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Achieving an environmentally sustainable outcome for the Gulpur hydropower project in the Poonch River Mahaseer National Park, Pakistan

  • Cate BrownEmail author
  • Vaqar Zakaria
  • Alison Joubert
  • Muhammad Rafique
  • Jahanzeb Murad
  • Jackie King
  • Jessica Hughes
  • Pablo Cardinale
  • Leeanne Alonzo
Original Article
  • 130 Downloads

Abstract

An holistic environmental flows (EFlows) assessment, undertaken as part of an environmental and social impact assessment (ESIA), led to improved planning and design of the Gulpur hydropower project (HPP) on the Poonch River, Mahaseer National Park, Pakistan. The park was declared a conservation area primarily because of its two globally threatened fish species, the endangered Mahaseer (Tor putitora) and critically endangered Kashmir Catfish (Glyptothorax kashimirensis). These triggered critical habitat thresholds for the funders, requiring special biodiversity protection measures. Despite the river’s conservation status, these two species are under threat of extinction from unsustainable harvesting and catchment practices, notably non-selective fishing practices and sand and gravel mining in the river bed. The EFlows study analysed various permutations of flow releases from the proposed dam, operational regimes and catchment management options. The need to contain existing adverse impacts on the threatened fish and river ecosystem, combined with the results of the assessment, influenced the planned turbine design, weir location and operational regime of the project. Additional management measures to enhance the protection status of the park and its fish to achieve a biodiversity net gain outcome were developed with conservation management stakeholders and communities. These measures were incorporated into a biodiversity action plan, which was approved by Pakistan’s regulatory authorities and paved the way for approval of the project financing by international lenders. The project represents a valuable case study on mechanisms for achieving ecologically sustainable HPPs.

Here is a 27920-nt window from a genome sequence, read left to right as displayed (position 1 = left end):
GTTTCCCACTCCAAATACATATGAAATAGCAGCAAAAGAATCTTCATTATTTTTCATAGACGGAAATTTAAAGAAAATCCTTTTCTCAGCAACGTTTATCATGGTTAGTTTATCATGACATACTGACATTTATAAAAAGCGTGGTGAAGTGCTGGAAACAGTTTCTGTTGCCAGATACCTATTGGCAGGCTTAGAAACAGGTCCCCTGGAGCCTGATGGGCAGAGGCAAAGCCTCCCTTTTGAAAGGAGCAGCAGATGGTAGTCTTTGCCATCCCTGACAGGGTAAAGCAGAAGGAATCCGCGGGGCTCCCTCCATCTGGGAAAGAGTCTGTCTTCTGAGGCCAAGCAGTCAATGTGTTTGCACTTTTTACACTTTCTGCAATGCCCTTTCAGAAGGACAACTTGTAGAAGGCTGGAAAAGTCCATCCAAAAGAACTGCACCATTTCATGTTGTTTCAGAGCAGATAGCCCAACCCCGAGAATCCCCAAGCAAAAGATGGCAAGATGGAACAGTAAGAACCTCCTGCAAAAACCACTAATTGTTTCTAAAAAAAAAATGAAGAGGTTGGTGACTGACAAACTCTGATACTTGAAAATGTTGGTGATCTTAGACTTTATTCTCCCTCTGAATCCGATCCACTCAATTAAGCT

Keywords

EFlows DRIFT Hydropower Gulpur Pakistan Critical habitat National Park Mahaseer Kashmir catfish 

Notes

Acknowledgements

We thank Mira Power, Asian Development Bank and the International Finance Corporation for their commitment to seeking a sustainable solution; and especially all the stakeholders that assisted with, contributed to and supported the initiative. We also acknowledge that this study would not have been possible without the specialist and technical support provided by Dr. Mehr Ali Sha, Dr. Andrew Birkhead, Mr. Mark Rountree, Ms. Fareeha Irfan Ovais, Mishkatullah and Mr. Hussain Ali.

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Copyright information

© Springer International Publishing AG, part of Springer Nature 2018

Authors and Affiliations

  1. 1.Southern Waters; Institute for Water StudiesUniversity of the Western CapeCape TownSouth Africa
  2. 2.Hagler Bailly PakistanIslamabadPakistan
  3. 3.Zoological Sciences Division Pakistan Museum of Natural HistoryIslamabadPakistan
  4. 4.Mira Power LimitedIslamabadPakistan
  5. 5.Water MattersWestern CapeSouth Africa
  6. 6.International Finance Corporation (IFC)Washington, DCUSA

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